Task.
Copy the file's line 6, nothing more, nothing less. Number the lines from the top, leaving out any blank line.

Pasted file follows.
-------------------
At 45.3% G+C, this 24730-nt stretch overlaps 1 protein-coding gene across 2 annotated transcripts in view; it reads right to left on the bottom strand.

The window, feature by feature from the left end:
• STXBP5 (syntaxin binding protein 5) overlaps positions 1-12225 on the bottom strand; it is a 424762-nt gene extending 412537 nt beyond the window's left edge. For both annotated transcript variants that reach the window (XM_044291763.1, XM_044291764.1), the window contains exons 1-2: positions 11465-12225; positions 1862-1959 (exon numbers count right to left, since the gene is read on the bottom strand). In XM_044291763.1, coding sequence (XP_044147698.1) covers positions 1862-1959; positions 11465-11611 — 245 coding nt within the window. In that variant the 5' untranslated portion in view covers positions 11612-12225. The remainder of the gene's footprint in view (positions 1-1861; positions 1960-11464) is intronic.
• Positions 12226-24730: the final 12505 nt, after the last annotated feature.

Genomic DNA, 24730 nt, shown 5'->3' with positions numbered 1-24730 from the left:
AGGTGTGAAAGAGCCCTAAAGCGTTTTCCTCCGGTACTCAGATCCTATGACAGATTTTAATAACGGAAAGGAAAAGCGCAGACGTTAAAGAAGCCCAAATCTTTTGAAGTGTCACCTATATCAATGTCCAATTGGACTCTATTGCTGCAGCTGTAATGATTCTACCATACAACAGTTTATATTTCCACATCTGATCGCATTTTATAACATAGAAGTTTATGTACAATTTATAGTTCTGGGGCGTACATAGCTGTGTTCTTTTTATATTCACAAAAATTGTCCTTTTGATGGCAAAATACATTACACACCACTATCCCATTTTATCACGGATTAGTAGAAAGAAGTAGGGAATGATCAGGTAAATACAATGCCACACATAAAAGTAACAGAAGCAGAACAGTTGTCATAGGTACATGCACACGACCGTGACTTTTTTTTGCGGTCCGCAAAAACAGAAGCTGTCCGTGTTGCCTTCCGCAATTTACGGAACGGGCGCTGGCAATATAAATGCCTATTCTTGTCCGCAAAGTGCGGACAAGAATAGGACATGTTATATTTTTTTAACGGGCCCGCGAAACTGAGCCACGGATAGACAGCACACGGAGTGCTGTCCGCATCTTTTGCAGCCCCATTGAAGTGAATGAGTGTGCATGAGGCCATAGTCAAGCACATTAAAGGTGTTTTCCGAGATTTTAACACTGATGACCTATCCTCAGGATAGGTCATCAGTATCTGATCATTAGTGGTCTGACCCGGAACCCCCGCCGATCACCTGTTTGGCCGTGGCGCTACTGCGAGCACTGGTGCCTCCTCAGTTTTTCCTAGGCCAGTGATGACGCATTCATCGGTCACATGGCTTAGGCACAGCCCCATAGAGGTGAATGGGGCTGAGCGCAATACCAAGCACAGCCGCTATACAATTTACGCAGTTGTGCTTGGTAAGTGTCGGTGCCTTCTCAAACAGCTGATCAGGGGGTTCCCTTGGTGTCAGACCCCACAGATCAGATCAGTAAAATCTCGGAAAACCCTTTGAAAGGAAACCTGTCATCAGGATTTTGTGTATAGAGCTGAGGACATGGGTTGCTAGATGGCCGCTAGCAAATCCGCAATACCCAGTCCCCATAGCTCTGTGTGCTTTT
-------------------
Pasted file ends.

AGGTGTGAAAGAGCCCTAAAGCGTTTTCCTCCGGTACTCAGATCCTATGACAGATTTTAATAACGGAAAGGAAAAGCGCAGACGTTAAAGAAGCCCAAATCTTTTGAAGTGTCACCTATATCAATGTCCAATTGGACTCTATTGCTGCAGCTGTAATGATTCTACCATACAACAGTTTATATTTCCACATCTGATCGCATTTTATAACATAGAAGTTTATGTACAATTTATAGTTCTGGGGCGTACATAGCTGTGTTCTTTTTATATTCACAAAAATTGTCCTTTTGATGGCAAAATACATTACACACCACTATCCCATTTTATCACGGATTAGTAGAAAGAAGTAGGGAATGATCAGGTAAATACAATGCCACACATAAAAGTAACAGAAGCAGAACAGTTGTCATAGGTACATGCACACGACCGTGACTTTTTTTTGCGGTCCGCAAAAACAGAAGCTGTCCGTGTTGCCTTCCGCAATTTACGGAACGGGCGCTGGCAATATAAATGCCTATTCTTGTCCGCAAAGTGCGGACAAGAATAGGACATGTTATATTTTTTTAACGGGCCCGCGAAACTGAGCCACGGATAGACAGCACACGGAGTGCTGTCCGCATCTTTTGCAGCCCCATTGAAGTGAATGAGTGTGCATGAGGCCATAGTCAAGCACATTAAAGGTGTTTTCCGAGATTTTAACACTGATGACCTATCCTCAGGATAGGTCATCAGTATCTGATCATTAGTGGTCTGACCCGGAACCCCCGCCGATCACCTGTTTGGCCGTGGCGCTACTGCGAGCACTGGTGCCTCCTCAGTTTTTCCTAGGCCAGTGATGACGCATTCATCGGTCACATGGCTTAGGCACAGCCCCATAGAGGTGAATGGGGCTGAGCGCAATACCAAGCACAGCCGCTATACAATTTACGCAGTTGTGCTTGGTAAGTGTCGGTGCCTTCTCAAACAGCTGATCAGGGGGTTCCCTTGGTGTCAGACCCCACAGATCAGATCAGTAAAATCTCGGAAAACCCTTTGAAAGGAAACCTGTCATCAGGATTTTGTGTATAGAGCTGAGGACATGGGTTGCTAGATGGCCGCTAGCAAATCCGCAATACCCAGTCCCCATAGCTCTGTGTGCTTTT